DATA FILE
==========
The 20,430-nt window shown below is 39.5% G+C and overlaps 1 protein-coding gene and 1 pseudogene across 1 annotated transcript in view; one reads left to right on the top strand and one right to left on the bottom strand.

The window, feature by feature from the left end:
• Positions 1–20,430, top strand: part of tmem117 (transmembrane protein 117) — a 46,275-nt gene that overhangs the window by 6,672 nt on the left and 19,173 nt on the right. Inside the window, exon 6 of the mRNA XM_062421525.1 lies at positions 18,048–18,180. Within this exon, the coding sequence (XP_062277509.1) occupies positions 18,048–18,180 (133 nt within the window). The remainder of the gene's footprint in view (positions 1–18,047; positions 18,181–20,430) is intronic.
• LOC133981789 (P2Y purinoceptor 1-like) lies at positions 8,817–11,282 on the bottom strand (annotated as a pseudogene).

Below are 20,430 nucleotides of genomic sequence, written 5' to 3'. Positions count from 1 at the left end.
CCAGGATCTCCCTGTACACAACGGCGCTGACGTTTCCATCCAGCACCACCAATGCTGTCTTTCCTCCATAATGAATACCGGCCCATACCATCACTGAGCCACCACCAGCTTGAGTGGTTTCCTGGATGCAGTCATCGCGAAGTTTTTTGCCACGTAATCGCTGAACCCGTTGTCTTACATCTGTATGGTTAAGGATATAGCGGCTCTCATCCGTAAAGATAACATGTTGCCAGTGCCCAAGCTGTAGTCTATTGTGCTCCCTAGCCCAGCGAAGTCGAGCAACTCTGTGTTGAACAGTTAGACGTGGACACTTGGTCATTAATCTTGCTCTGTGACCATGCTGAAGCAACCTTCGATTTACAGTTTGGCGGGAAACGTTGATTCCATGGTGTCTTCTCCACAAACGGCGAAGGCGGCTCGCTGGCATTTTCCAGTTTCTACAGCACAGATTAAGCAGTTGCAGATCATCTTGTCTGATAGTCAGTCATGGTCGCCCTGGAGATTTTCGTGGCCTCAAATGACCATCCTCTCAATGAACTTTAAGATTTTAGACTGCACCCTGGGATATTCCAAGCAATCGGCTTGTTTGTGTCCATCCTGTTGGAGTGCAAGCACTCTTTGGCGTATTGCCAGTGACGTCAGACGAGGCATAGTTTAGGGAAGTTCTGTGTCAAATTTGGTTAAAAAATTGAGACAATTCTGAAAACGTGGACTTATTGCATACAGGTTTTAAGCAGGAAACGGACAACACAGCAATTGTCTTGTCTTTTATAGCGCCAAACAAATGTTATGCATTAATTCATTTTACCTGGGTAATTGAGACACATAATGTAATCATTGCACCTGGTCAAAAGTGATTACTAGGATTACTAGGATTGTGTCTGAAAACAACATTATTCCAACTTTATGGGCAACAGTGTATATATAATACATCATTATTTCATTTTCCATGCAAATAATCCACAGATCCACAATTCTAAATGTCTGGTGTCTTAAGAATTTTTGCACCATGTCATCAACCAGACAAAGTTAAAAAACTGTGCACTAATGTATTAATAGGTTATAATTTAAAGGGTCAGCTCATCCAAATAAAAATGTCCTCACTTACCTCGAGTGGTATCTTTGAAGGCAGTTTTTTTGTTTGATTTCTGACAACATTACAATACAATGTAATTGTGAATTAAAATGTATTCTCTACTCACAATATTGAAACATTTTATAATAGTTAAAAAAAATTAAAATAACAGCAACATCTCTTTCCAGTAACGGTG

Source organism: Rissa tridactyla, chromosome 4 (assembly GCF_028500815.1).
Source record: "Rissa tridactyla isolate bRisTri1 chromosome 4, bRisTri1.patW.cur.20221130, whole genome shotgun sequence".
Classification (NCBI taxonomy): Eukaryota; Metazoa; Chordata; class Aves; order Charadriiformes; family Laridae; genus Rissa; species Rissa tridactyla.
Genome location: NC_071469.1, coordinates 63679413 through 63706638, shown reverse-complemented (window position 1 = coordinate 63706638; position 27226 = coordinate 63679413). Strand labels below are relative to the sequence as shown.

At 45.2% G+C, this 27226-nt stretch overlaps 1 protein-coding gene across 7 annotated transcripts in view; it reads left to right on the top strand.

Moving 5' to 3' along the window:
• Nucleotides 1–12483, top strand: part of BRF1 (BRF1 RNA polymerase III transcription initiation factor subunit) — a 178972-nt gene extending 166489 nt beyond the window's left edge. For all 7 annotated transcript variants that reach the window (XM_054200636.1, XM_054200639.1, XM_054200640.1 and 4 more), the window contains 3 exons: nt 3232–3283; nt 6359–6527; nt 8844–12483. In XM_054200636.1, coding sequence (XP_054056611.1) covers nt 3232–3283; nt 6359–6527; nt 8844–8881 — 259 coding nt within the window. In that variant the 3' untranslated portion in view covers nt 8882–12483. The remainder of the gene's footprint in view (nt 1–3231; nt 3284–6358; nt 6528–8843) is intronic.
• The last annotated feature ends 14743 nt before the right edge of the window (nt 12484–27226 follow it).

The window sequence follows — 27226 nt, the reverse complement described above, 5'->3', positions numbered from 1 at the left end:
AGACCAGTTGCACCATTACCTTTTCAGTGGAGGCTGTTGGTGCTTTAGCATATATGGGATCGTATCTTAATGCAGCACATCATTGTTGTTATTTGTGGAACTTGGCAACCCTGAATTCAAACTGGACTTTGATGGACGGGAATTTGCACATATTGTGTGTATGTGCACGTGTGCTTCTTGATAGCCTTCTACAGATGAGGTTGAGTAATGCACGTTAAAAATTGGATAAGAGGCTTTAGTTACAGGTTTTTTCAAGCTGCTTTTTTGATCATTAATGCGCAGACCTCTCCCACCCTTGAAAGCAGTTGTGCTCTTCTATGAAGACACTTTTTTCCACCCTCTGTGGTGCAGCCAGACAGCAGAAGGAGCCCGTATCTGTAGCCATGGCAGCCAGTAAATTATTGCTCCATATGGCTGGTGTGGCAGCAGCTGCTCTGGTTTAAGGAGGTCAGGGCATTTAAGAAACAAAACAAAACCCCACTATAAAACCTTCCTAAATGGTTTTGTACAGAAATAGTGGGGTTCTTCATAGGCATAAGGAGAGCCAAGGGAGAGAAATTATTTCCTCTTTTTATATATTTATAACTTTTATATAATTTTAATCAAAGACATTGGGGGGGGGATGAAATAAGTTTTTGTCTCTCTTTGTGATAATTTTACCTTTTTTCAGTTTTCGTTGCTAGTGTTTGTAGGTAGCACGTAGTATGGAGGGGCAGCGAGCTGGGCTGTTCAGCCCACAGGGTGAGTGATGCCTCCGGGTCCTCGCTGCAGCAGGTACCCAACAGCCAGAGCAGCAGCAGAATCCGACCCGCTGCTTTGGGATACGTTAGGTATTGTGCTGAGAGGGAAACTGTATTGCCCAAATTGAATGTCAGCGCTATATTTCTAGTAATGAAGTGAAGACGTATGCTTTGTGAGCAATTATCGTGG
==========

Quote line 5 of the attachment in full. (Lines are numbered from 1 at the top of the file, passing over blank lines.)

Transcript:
Below are 20,430 nucleotides of genomic sequence, written 5' to 3'. Positions count from 1 at the left end.